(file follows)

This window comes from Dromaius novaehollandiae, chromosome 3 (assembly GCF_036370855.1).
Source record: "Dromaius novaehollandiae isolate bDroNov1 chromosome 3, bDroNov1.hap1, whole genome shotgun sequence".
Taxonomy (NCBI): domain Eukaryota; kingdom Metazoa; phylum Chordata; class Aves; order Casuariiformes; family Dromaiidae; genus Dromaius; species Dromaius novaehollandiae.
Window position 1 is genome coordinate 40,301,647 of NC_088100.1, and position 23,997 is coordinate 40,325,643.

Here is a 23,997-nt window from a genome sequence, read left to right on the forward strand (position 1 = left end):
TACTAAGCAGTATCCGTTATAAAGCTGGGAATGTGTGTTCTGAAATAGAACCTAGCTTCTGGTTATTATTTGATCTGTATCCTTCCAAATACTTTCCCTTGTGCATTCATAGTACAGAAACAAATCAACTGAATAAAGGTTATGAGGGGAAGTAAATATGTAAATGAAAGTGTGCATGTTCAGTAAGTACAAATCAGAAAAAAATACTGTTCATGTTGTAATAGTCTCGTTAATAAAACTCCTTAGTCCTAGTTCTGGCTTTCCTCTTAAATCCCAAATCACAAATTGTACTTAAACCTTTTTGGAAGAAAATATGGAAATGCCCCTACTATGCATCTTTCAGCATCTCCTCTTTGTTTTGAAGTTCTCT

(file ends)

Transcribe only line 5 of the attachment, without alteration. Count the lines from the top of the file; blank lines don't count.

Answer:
Here is a 23,997-nt window from a genome sequence, read left to right on the forward strand (position 1 = left end):